IRB anti-doping decision

(IRB.COM) Thursday 7 November 2013
 IRB anti-doping decision

The International Rugby Board has confirmed that New Zealand women’s Sevens player Lavinia Gould has been suspended for two years for an anti-doping offence.

The 32-year-old from Wellington underwent an in-competition urine test on 1 December last following a match between New Zealand and South Africa at the IRB Women’s Sevens World Series event in Dubai.

Her sample contained methylhexaneamine, which is listed in Section 6.b of the World Anti-Doping Agency’s (WADA) list of prohibited substances.

At an IRB Judicial Committee hearing which was held on 9 September (by teleconference), the player accepted that she had committed an anti-doping rule violation.

In considering all aspects of the case, the committee decided to impose a two-year suspension, the standard minimum sanction in accordance with the IRB regulations and the WADA Code. Given the player had been provisionally suspended since 11 January 2013, the suspension will run until midnight on 10 January 2015.

Read the full written judgement here.

An IRB spokesman said: “The IRB operates a zero-tolerance policy on doping. Players are solely responsible for any prohibited substance found in their body. This decision sends a clear message to all players on the risks of taking a banned substance.”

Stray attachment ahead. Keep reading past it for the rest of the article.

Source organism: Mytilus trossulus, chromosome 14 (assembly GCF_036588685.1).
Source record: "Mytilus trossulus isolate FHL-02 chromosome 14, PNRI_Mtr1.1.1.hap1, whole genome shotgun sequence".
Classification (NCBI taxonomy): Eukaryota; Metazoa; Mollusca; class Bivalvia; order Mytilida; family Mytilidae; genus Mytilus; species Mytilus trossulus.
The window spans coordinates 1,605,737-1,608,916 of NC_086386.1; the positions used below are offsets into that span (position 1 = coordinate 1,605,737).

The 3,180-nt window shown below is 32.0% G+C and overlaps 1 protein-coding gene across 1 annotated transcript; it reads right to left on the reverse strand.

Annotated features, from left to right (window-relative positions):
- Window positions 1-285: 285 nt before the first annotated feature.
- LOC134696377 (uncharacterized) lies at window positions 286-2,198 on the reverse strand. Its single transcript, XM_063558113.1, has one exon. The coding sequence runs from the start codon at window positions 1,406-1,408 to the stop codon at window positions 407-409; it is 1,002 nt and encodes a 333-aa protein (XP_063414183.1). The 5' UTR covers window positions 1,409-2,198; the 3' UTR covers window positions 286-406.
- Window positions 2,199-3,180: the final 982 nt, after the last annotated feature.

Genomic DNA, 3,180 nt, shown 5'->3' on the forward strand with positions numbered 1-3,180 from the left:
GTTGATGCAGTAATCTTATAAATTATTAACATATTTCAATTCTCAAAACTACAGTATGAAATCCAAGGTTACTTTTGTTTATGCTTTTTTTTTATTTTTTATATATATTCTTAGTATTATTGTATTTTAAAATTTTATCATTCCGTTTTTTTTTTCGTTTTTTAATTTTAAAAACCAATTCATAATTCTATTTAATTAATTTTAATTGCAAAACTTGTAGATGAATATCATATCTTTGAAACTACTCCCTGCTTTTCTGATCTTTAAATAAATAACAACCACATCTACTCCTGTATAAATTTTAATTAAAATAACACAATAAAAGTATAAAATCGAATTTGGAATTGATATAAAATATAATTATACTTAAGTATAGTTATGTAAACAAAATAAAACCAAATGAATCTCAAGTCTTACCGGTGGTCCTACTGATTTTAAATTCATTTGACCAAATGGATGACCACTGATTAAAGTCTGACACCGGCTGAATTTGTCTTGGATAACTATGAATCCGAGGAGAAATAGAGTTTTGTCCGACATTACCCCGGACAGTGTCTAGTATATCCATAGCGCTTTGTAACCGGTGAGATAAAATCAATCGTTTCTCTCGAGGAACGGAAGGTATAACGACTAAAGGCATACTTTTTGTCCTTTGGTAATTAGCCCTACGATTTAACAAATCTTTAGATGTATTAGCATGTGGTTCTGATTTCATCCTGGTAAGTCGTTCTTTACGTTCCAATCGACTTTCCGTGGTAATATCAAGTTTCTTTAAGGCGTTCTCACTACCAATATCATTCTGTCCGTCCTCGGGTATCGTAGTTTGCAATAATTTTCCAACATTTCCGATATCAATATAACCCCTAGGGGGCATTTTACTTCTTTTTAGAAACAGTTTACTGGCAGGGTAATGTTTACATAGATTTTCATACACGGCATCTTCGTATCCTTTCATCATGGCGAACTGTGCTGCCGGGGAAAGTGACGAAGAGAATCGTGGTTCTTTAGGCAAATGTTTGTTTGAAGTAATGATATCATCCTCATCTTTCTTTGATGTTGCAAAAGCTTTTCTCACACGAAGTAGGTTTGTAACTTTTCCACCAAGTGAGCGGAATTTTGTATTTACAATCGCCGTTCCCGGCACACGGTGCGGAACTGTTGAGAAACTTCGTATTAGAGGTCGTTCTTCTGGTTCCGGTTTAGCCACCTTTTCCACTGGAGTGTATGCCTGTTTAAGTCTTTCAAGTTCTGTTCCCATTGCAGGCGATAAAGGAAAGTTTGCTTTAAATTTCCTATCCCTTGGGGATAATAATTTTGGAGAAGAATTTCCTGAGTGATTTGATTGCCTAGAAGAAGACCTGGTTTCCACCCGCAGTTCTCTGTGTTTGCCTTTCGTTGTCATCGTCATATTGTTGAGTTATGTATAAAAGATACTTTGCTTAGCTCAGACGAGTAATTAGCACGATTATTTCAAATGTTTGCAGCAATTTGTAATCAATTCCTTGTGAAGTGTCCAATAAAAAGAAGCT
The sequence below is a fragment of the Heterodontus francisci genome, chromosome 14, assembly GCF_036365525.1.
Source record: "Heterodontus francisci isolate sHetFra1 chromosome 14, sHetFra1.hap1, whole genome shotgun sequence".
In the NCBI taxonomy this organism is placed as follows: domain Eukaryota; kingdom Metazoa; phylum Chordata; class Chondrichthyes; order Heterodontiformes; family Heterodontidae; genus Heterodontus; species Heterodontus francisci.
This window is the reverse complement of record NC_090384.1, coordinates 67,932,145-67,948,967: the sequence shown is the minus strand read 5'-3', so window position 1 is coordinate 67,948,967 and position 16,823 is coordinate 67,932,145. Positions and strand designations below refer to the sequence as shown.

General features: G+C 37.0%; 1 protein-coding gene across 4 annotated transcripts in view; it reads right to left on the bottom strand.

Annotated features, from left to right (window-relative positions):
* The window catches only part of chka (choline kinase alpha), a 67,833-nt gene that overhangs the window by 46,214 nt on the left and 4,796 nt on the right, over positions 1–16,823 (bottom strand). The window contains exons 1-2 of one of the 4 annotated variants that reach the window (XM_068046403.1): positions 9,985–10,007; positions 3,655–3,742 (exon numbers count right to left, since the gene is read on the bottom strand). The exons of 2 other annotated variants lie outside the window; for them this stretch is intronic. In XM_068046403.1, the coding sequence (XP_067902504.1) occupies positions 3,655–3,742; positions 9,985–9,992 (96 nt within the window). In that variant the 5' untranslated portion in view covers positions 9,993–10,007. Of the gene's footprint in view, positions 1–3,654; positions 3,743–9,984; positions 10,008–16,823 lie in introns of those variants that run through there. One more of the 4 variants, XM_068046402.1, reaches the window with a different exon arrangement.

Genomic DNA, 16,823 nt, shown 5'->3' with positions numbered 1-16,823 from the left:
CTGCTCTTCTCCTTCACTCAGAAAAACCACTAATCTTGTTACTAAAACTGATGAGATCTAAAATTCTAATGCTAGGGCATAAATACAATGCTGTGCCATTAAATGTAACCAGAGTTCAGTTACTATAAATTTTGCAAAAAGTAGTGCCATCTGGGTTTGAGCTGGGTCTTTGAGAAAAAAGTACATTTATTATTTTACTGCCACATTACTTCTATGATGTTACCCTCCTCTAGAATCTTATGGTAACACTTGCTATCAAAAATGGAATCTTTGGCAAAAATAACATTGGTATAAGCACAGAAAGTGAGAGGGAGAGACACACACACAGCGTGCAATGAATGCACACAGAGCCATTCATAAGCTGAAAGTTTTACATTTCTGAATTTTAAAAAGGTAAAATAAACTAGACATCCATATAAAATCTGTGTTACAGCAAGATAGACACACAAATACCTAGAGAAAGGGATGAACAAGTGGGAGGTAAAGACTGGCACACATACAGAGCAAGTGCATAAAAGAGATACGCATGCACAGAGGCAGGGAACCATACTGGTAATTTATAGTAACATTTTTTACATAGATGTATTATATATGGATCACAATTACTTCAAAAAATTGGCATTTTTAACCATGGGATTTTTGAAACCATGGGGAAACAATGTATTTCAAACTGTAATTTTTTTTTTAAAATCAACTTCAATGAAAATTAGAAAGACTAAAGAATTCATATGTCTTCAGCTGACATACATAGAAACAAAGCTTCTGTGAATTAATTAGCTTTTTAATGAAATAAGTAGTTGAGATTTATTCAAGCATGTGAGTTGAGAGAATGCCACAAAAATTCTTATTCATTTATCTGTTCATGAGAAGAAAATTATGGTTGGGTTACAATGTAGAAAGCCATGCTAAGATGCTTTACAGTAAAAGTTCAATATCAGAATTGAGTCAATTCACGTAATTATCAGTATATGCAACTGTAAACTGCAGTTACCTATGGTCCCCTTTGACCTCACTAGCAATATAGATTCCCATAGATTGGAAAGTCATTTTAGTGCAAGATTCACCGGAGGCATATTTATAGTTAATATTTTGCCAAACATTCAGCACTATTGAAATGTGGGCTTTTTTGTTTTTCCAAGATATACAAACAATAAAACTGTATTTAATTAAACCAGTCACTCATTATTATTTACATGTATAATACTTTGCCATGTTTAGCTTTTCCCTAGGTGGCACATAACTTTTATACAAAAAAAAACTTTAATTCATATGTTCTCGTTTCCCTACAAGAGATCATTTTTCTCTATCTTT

“The IRB has in place a comprehensive education programme which continues to evolve on The latest e-learning programme was launched in June of this year and highlights the dangers and consequences of doping.”

The case highlights the inherent dangers of supplement use and that players need to exercise extreme caution regarding the use of any dietary supplement. No guarantee can be given that any particular supplement, including vitamins, minerals, ergogenic aids or herbal remedies are totally free from prohibited substances.

New Zealand Rugby Union Chief Executive Steve Tew said: “We are very disappointed this has occurred. We have invested heavily in education to ensure players understand their obligations and the risks around taking supplements. This includes regular briefings from our medical staff and outside professionals as well as other support.”

“We follow best practice as guided by Drug Free Sport New Zealand and regularly review our processes to ensure players are getting the advice they need to make informed decisions. There is a real lesson here for all players even when taking a supplement; they must take care as the consequences for their playing career can be severe.”

The IRB undertook more than 1,542 in and out-of-competition controls across tournaments and events in 2012, including the HSBC Sevens World Series, Rugby World Cup 2015 qualifiers, men's and women's Tests and age-grade Rugby.

In that time, there were 21 anti-doping cases, equating to 1.36 per cent of the IRB's entire programme. The IRB also remains committed to blood testing across its portfolio of events and out of competition and has conducted 482 tests since debuting at Rugby World Cup 2007 in France.

The IRB also focused on increased educational programmes in 2012, including the delivery of Keep Rugby Clean awareness campaigns at IRB age-grade and Sevens events to more than 1,000 players during the year, an initiative that has continued through 2013.